EXPERIENCES

The Gascoyne is home to some iconic experiences and ancient landscapes including two world heritage listed locations. Two regional tourism organisations, Australia’s Coral Coast and Australia’s Golden Outback, are fantastic resources to help you plan your trip. Both websites are loaded with suggested itineraries, event calendars, accommodation and tour information. Both organisations have an annual holiday planner available for download or available as a hard copy.

Australia’s Coral Coast Holiday Planner
Australia’s Golden Outback Holiday Planner

Local Visitor Centres are also a great resource for local information and expert help. Book tours and accommodation, find the best places to eat, take home a unique souvenir or just chat about the weather and road conditions. Accredited Visitor Centres are located in Exmouth, Carnarvon and Denham.

Visiting and camping in our beautiful National and Marine Parks in the Gascoyne is an experience not to be missed. During peek periods bookings are essential and can be made through Western Australia’s Parks and Wildlife Service.

If you are headed inland towards the Gascoyne rangelands the Gascoyne Junction Community Resource Centre is the best resource for the latest road conditions and travel trips.

Towns

The main population centres in the region are Exmouth, Carnarvon and DenhamGascoyne Junction is a small inland settlement and gateway to the Gascoyne outback.

Flights

The Gascoyne is serviced by Qantas and REX Regional Express. Qantas operates daily flights to Learmonth airport which is a half hour drive from Exmouth and one hour from Coral Bay. REX Regional Express operates daily between Perth Airport, Carnarvon Airport and Monkey Mia Airport, Shark Bay. Denham is a 10 minute drive from Monkey Mia Airport.

Coral Coast World Heritage

The Ningaloo Reef is Australia’s largest fringing coral reef located along the Gascoyne coast stretching from Point Quobba north of Carnarvon to Exmouth. Many areas of the reef are just a few metres from the shore, making it easily accessible to people of all different swimming abilities. The unique natural beauty and ecology of the area were acknowledged when it was awarded Ningaloo Coast World Heritage status in 2011. It is home to dolphins, dugongs and an abundance of terrestrial and marine flora and fauna, making it a popular holiday destination for both national and international visitors.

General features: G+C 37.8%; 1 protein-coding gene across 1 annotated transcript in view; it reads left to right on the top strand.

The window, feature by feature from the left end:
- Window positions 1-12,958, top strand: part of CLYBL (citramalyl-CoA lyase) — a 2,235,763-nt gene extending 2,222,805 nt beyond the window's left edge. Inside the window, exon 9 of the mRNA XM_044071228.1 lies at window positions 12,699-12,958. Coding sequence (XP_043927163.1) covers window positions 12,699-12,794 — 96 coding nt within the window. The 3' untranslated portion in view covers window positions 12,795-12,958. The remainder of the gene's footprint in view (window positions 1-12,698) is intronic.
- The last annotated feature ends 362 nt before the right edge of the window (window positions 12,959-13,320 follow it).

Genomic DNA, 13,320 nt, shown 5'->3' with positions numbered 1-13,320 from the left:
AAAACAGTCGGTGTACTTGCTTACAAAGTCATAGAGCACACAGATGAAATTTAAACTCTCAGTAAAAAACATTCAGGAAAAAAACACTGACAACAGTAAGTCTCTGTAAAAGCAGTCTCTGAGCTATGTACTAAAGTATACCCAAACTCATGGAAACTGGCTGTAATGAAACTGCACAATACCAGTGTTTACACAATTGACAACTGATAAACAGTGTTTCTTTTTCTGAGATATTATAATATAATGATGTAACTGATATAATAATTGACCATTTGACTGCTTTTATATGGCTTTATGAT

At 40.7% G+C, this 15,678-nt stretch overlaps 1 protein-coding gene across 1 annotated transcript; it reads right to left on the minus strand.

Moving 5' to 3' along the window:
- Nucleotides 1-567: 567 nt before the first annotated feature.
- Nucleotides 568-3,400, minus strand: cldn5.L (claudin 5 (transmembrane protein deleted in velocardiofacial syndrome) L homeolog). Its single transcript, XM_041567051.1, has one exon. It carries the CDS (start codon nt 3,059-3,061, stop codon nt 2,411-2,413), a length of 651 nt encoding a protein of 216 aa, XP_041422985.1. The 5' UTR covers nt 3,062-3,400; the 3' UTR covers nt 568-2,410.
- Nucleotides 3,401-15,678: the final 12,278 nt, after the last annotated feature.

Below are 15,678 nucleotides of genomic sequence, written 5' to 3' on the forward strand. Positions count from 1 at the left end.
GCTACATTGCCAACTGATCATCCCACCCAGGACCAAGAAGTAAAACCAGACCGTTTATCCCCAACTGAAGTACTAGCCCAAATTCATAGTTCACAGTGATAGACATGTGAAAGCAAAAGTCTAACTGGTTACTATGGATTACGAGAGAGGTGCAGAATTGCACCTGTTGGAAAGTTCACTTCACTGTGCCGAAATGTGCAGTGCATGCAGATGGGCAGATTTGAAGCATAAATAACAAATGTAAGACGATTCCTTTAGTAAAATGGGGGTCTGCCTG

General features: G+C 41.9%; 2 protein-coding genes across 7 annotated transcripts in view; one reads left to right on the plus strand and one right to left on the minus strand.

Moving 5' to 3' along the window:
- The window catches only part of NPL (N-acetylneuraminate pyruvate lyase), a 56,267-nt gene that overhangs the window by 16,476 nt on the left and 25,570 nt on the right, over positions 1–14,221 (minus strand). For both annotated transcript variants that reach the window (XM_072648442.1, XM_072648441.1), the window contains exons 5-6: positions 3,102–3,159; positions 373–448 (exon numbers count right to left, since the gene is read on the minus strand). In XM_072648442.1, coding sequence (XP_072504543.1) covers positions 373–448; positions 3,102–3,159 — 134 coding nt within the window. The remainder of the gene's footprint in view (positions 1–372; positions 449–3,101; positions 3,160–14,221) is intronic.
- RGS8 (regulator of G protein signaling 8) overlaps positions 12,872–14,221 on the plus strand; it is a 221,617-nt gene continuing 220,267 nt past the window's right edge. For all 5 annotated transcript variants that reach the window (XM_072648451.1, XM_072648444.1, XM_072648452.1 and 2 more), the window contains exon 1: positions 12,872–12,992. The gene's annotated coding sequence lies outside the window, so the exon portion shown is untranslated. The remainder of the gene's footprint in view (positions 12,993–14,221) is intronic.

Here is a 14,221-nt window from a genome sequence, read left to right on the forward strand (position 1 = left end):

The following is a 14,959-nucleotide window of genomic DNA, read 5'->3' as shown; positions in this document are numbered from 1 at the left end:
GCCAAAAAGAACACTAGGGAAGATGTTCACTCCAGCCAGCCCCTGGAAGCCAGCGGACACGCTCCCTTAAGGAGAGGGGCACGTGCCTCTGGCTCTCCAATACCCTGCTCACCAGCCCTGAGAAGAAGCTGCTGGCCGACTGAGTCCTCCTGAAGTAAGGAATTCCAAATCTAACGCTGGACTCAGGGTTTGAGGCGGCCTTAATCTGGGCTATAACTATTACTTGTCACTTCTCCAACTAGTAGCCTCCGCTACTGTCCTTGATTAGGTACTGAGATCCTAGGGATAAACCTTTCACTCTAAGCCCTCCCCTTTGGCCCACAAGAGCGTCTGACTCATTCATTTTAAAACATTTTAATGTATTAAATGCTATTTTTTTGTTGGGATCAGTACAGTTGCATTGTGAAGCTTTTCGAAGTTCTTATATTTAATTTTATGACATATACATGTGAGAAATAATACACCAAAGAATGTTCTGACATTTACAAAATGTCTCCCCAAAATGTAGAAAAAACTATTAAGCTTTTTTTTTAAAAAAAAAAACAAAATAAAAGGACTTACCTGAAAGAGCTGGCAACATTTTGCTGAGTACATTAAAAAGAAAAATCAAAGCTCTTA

Turtle Turquoise Bay

Turquoise Bay, Exmouth (image courtesy of Tourism WA)

Ningaloo Reef is one of the few places in the world where whale sharks, the world’s largest fish, appear regularly in near-shore waters making them accessible to observers, tourists and divers. The mass spawning of over 200 species of coral in March and April each year heralds the arrival of the whale shark to the Ningaloo Reef. The whale sharks feed for four months until June before disappearing for another year.

The coral reef fish in the Ningaloo are among the most colourful and beautifully patterned of all living creatures. Even the novice snorkeler can swim in the shallows and witness an amazing variety of fish life. They live in and around hundreds of species of coral, ranging from the cabbage coral, brain corals, and lavender corals, to delicate colourful branching corals, which form gardens in the shallow lagoons. Green turtles have extensive rookeries inside the reef, dugong feed on seagrasses within the lagoons and humpback whales migrate close to the coast.

The reef is within a State Marine Park which caters for multiple uses including fishing. Visitors are requested to be aware of and respect zonings and throughout the park.

Shark Bay World Heritage

The unique natural beauty and ecology of the area were acknowledged when it was awarded World Heritage status in 1991. The features of Shark Bay satisfied all four World Heritage natural criteria; natural beauty, ecological processes, biological diversity and earth’s history.

Stromatolites, Hamelin Pool Shark Bay